From coffee to cups: Spurring manufacturing in Jacksonville’s Eastside

VyStar’s CEO is working with LIFT JAX to identify more products that can be made by local companies.

“It’s not going to change the world but it’s going to make small dents,” VyStar Credit Union CEO Brian Wolfburg says.
“It’s not going to change the world but it’s going to make small dents,” VyStar Credit Union CEO Brian Wolfburg says.
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VyStar Credit Union CEO Brian Wolfburg says he has been charged by the nonprofit LIFT JAX Inc. to see if the everyday supplies used by Jacksonville companies could be made in Jacksonville’s Eastside to create jobs. 

“We’re trying to bring together not just (VyStar’s) purchasing, but several of the larger institutions in the area to see if we can look at what it is we buy in the quantity that is not produced here,” Wolfburg said.

He said the work with LIFT JAX is conceptual, but plans are to poll Jacksonville corporate leaders to find common products in their procurement orders that could be made locally to spur manufacturing in the Eastside.

He uses coffee cups as an example of what VyStar and other companies buy in bulk.

Wolfburg said companies could combine orders to provide a production startup an immediate customer base or recruit manufacturers to move to Jacksonville’s Eastside and create jobs.

“It’s not going to change the world but it’s going to make small dents,” Wolfburg said. 

“It’s going to move things forward especially if we position those manufacturers in the right location.”

 Jacksonville business and community leaders, as well as residents of the Eastside neighborhood, formed LIFT JAX in March 2020 after nearly three years of preliminary work. 

The historic Eastside neighborhood is east of Downtown, north of TIAA Bank Field and the Arlington Expressway and west of Talleyrand. 

President David Garfunkel said Aug. 5 that LIFT JAX’s goal is to end generational poverty in the Eastside and, eventually, citywide with the “Purpose Built Communities” model that he says has helped revitalize Atlanta’s East Lake neighborhood. 

Wolfburg said the concept came as he worked with Florida Blue Market President Darnell Smith, Jessie Ball duPont Fund President Mari Kuraishi and Garfunkel over the past year on the LIFT JAX Steering Committee and Financial Stability Subcommittee. 

Wolfburg said purchase commitments from local corporations could be combined with property, facility and financial incentives to help entrepreneurs start manufacturing operations on the Eastside. 

Startups could work with local nonprofits and financial institutions to acquire the land and establish capital lending relationships or with the city for tax incentives, Wolfburg said.

According to Wolfburg, VyStar buys locally made products like coffee from Martin Coffee Co. and contracts with local companies like Brightway Insurance for services.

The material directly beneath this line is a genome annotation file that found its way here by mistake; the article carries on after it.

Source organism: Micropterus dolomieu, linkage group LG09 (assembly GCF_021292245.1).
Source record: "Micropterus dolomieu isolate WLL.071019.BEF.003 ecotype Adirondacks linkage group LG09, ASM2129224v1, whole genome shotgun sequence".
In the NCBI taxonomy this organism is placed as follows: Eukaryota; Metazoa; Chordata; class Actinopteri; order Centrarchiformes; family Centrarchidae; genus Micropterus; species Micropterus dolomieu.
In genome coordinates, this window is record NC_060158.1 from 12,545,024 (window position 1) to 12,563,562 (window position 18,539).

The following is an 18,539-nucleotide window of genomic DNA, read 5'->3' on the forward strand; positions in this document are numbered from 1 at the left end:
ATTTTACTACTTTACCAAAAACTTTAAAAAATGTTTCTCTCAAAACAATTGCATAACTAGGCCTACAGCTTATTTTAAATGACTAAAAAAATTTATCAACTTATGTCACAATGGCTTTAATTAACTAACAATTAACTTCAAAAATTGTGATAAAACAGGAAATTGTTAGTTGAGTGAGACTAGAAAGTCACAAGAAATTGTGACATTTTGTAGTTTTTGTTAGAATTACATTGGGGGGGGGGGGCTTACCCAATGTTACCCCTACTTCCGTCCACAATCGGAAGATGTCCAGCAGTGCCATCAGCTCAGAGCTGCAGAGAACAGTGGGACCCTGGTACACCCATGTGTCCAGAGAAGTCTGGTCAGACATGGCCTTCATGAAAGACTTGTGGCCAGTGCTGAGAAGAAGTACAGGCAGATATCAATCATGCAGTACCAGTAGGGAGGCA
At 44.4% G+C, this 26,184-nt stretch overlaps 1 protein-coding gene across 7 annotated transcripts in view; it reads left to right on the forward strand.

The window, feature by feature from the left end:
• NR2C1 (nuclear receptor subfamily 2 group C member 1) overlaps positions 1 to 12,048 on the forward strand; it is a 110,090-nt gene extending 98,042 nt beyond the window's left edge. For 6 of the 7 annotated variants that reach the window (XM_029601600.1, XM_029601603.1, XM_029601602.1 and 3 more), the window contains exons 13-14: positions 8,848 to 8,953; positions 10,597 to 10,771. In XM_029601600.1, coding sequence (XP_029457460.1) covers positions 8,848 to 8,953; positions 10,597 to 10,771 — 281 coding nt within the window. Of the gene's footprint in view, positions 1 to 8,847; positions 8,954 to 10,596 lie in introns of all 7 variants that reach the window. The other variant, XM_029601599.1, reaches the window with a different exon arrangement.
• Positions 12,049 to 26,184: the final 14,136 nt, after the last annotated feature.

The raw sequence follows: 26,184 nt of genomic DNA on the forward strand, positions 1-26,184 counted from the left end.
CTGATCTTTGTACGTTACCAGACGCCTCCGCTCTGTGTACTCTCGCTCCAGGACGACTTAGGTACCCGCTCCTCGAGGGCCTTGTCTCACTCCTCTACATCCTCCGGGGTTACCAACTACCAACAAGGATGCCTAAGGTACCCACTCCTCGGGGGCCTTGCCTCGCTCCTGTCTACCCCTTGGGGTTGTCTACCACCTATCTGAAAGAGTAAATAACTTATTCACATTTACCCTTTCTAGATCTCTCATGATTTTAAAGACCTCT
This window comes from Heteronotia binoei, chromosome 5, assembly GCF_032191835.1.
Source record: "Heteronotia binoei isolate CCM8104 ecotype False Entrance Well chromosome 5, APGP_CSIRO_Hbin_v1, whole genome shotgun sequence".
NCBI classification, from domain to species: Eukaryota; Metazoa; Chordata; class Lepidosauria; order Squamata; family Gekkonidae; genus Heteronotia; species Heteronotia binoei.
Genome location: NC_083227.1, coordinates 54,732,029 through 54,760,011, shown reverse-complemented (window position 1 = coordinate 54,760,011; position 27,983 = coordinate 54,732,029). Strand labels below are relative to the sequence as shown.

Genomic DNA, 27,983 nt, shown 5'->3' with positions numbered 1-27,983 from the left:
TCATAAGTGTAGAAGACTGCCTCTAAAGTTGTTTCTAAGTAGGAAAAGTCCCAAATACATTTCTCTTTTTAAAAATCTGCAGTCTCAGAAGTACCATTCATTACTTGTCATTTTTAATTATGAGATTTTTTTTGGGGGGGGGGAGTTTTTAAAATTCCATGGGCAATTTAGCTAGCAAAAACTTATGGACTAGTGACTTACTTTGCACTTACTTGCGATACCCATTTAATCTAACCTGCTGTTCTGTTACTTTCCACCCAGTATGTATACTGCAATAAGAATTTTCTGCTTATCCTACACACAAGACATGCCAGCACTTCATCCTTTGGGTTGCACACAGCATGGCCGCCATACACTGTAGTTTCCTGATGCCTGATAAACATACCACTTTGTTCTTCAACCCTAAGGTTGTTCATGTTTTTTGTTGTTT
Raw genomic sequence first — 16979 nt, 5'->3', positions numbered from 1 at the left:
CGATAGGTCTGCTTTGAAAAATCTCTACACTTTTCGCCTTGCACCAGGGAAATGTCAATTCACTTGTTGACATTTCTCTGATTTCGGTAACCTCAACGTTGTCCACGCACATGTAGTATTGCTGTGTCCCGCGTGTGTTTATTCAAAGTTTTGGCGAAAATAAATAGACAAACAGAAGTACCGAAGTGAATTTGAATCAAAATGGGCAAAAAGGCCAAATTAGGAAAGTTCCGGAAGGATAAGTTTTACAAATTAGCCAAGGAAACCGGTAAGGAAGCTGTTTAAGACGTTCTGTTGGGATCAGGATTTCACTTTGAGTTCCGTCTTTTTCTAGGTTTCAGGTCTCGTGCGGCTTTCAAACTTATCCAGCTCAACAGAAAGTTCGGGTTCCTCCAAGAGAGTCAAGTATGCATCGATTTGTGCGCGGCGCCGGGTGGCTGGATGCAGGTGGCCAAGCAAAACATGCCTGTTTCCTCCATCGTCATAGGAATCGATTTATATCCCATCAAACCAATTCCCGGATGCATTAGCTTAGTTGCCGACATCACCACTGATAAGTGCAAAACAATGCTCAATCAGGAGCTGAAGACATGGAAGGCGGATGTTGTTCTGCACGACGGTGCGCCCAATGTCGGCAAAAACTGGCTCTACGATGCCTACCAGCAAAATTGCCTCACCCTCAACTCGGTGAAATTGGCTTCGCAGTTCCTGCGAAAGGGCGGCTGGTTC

He said buying locally produced goods can cost more upfront, but it increases a manufacturer’s return on investment.

“(VyStar’s) business exists solely based on the membership of the people in central and Northeast Florida and soon to be Georgia. It’s foolish for us to take those dollars, extrapolate them and spend them outside the region,” he said.

“They’re putting their money with us, they’re helping us grow, we’re adding to our infrastructure and employment, which helps the area, but we can also create a flywheel by continuing to reinvest in the area,” Wolfburg said.

Garfunkel said LIFT JAX plans to implement its strategy of mixed-income housing, cradle-to-career education, community wellness and long-term financial viability to the Eastside that can be replicated in other areas of the city like Durkeeville and Moncrief. 

Garfunkel said the Eastside and Talleyrand neighborhoods are good for the manufacturing pilot because of land availability, building vacancies and the area’s history in manufacturing.

He said unemployment in Jacksonville’s Eastside is four times the city average, which stood at 5.4% in June, according to the Florida Department of Economic Opportunity. 

“If we were able to create a couple of hundred good jobs that were for working-age adults in the Eastside, we would eliminate unemployment … to functionally zero.”

Garfunkel said even a pilot that creates 10 jobs is “10 jobs more than we had and it keeps the money local.” 

He said the concept’s success depends on business leaders’ buy-in. 

The diversity of corporate, nonprofit and business leaders on the LIFT JAX executive board and steering committee are a good starting point, he said.

“The initial seeds have been planted,” Garfunkel said. 

“So, I actually feel very confident that if we put a stake in the ground around this, especially if someone like Brian (Wolfburg) and others are leading it, then I think we could generate the support.” 




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